The Nobel Prize in physiology or medicine has been awarded to Robert Edwards, for his work on developing IVF. (Edwards' partner, Dr Patrick Steptoe, died in 1988 and is thus not eligible.) Immediate reactions were, overall, strongly favorable: "You would have to be a very determined killer of joy — or a Vatican priest — to begrudge Professor Robert Edwards his Nobel Prize." Soon, however, the announcement became the basis of wider speculation and analysis.
Rob Stein's article in the Washington Post was one of the first to include a broader view:
"The impact on society has been profound," said Lori B. Andrews of the Chicago-Kent College of Law, who studies reproductive technologies. "The creation of a child outside the body for the first time has had scientific and personal implications far, far beyond the 4 million children who have been born through in vitro fertilization."
Arthur Caplan (quoted in several articles) added: "Edwards unleashed a social, ethical and cultural tsunami that he could not have predicted and I don't think anyone at the time could have anticipated." He also speculated:
"In the 20th century, I would argue the biggest debate in America in terms of reproduction has been abortion. I believe in the 21st century, Edwards's discoveries will make the issue of designing our descendants — that is, trying to create children who are stronger, faster, live longer, that sort of thing — that's going to become the biggest issue in the first half of the 21st century."
Patrik Jonsson of the Christian Science Monitor also focused on "the controversies behind IVF." Patrick Tucker, of The Futurist, commented:
"The ramifications of Edwards's breakthrough have really only begun to be felt, because the race for biomedical enhancement will be in the 21st century what the space race was in the previous century. I don't think we'll get to the point of permanently changing the human genome, but we will be manipulating ourselves at a genetic level ... and IVF allows us to do that."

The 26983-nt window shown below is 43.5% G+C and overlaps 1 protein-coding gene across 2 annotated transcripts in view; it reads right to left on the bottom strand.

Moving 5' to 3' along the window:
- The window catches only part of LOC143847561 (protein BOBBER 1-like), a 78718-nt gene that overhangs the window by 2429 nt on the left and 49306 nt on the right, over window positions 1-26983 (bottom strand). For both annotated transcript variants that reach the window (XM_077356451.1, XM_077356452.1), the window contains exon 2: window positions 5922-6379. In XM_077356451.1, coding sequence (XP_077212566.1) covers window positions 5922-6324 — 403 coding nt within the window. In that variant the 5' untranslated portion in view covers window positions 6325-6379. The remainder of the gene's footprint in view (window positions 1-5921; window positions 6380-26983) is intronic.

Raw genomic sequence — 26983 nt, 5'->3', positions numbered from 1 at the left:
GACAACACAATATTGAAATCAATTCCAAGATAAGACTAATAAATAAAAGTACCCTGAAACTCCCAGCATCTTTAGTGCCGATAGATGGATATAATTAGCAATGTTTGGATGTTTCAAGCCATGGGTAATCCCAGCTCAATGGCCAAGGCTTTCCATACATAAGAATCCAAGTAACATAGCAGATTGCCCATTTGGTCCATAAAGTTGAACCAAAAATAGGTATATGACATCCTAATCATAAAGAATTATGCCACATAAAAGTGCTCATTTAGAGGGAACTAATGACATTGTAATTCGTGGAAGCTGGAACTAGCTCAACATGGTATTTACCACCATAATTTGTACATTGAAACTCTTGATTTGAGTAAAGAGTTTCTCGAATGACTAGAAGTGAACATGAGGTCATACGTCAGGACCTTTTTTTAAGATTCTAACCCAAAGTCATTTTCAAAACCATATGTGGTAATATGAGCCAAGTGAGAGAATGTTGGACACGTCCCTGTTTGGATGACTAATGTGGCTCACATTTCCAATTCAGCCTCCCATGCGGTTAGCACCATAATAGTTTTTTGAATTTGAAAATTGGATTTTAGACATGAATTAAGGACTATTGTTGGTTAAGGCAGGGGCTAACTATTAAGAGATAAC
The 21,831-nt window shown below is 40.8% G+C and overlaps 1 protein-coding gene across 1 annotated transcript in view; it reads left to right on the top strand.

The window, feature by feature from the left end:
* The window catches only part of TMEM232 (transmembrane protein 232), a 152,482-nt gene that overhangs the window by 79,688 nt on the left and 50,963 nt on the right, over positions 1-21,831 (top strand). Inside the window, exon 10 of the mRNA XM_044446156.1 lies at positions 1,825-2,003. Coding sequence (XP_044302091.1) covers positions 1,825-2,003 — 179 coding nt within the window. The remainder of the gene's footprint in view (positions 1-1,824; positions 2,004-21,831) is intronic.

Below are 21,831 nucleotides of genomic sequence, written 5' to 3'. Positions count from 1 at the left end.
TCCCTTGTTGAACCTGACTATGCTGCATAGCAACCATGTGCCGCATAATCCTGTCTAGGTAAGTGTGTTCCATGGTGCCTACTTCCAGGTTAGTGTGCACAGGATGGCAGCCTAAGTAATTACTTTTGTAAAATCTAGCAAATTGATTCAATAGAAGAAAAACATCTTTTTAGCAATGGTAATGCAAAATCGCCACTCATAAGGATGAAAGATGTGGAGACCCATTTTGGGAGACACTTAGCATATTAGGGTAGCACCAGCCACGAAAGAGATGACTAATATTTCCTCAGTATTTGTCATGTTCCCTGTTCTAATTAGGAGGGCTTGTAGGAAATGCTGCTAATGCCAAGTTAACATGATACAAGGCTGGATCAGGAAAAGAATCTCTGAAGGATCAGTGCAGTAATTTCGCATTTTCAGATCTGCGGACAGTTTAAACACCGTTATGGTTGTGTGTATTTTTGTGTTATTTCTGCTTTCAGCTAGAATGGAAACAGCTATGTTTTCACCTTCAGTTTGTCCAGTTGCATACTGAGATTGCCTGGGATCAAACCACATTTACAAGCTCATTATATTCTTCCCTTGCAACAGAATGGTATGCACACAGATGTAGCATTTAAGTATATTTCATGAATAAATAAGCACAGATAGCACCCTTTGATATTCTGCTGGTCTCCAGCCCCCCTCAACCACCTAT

Without being very specific, Nita Farahany, a member of the Presidential Commission for the Study of Bioethical Issues, told Jonsson that IVF "could raise issues that may be relevant to the work of the commission."
Robin Marantz Henig published an Op-Ed in the New York Times that cast a rather rosy light on these possibilities:
It has also opened the door to new controversial concepts: "designer babies," carrying certain selected genes; pre-implantation genetic diagnosis, which allows the possibility of choosing the baby's sex; and human cloning. ...
Science fiction is filled with dystopian stories in which the public blindly accepts destructive technologies. But in vitro fertilization offers a more optimistic model. As we continue to develop new ways of improving upon nature, the slope may be slippery, but that's no reason to avoid taking the first step.
Edwards, it seems certain, would agree. Unfortunately, he is now too ill even to understand that he has received the award, but in 1999 he said:
"Soon it will be a sin of parents to have a child that carries the heavy burden of genetic disease. We are entering a world where we have to consider the quality of our children."
In 2003, he told the London Times that he supported reproductive cloning, as long as it was safe, and sex selection, and stood by his long-standing admiration for the maverick Italian Severino Antinori. (He has enthusiastically supported the purported cloner Panayiotis Zavos as well.) His most provocative quote deliberately extended the agenda:
"It was a fantastic achievement but it was about more than infertility. It was also about issues like stem cells and the ethics of human conception. I wanted to find out exactly who was in charge, whether it was God Himself or whether it was scientists in the laboratory."
And what did he conclude? "It was us."
That's eerily reminiscent of the unscrupulous, and eventually jailed, fertility doctor who claimed "God doesn't make babies, I do" (quoted on p. 78 of Lori Andrews' The Clone Age). It also brings to mind the "Octomom"
controversy, which led to some calls for tightening regulations. And
the push last year to sell the selection of physical traits such as eye color.
Undoubtedly the achievement of Steptoe and Edwards is worth celebrating, for the many otherwise infertile people who have benefited. But a sober assessment of the implications, and the potential for abuse, is essential for context. This is not just a dual-use technology; it's already one with multiple applications, and some of them involve serious complications, both for the people directly involved and for society at large.
Previously on Biopolitical Times:
Posted in Assisted Reproduction, Eugenics, Genetic Selection, Media Coverage, Pete Shanks's Blog Posts, Reproductive Cloning, Sex Selection
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